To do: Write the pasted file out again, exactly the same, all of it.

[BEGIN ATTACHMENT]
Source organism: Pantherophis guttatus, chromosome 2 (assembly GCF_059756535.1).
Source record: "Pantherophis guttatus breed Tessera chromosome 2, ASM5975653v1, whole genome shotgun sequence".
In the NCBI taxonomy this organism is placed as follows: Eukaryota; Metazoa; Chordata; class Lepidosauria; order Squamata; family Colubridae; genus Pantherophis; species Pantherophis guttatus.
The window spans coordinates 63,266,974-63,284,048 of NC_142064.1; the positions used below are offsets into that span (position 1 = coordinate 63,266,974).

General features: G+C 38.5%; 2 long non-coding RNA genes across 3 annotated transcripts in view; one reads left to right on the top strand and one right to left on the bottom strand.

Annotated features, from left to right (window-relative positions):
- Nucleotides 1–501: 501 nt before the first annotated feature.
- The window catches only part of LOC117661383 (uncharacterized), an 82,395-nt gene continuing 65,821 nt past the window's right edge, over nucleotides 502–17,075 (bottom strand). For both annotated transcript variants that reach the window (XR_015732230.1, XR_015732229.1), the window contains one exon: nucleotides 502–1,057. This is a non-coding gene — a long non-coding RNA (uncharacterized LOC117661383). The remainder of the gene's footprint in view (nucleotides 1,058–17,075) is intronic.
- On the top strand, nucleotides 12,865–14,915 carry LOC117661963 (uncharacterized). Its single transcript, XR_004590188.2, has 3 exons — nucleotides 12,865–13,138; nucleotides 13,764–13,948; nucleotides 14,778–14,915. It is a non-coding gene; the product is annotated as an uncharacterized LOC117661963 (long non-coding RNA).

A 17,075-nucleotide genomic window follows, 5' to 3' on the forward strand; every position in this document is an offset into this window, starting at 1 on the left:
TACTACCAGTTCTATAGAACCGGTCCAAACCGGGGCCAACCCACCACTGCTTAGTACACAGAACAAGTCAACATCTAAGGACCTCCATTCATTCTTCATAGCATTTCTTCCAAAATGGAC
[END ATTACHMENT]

Source organism: Pantherophis guttatus, chromosome 2 (assembly GCF_059756535.1).
Source record: "Pantherophis guttatus breed Tessera chromosome 2, ASM5975653v1, whole genome shotgun sequence".
In the NCBI taxonomy this organism is placed as follows: Eukaryota; Metazoa; Chordata; class Lepidosauria; order Squamata; family Colubridae; genus Pantherophis; species Pantherophis guttatus.
The window spans coordinates 63,266,974-63,284,048 of NC_142064.1; the positions used below are offsets into that span (position 1 = coordinate 63,266,974).

General features: G+C 38.5%; 2 long non-coding RNA genes across 3 annotated transcripts in view; one reads left to right on the top strand and one right to left on the bottom strand.

Annotated features, from left to right (window-relative positions):
- Nucleotides 1–501: 501 nt before the first annotated feature.
- The window catches only part of LOC117661383 (uncharacterized), an 82,395-nt gene continuing 65,821 nt past the window's right edge, over nucleotides 502–17,075 (bottom strand). For both annotated transcript variants that reach the window (XR_015732230.1, XR_015732229.1), the window contains one exon: nucleotides 502–1,057. This is a non-coding gene — a long non-coding RNA (uncharacterized LOC117661383). The remainder of the gene's footprint in view (nucleotides 1,058–17,075) is intronic.
- On the top strand, nucleotides 12,865–14,915 carry LOC117661963 (uncharacterized). Its single transcript, XR_004590188.2, has 3 exons — nucleotides 12,865–13,138; nucleotides 13,764–13,948; nucleotides 14,778–14,915. It is a non-coding gene; the product is annotated as an uncharacterized LOC117661963 (long non-coding RNA).

A 17,075-nucleotide genomic window follows, 5' to 3' on the forward strand; every position in this document is an offset into this window, starting at 1 on the left:
TACTACCAGTTCTATAGAACCGGTCCAAACCGGGGCCAACCCACCACTGCTTAGTACACAGAACAAGTCAACATCTAAGGACCTCCATTCATTCTTCATAGCATTTCTTCCAAAATGGAC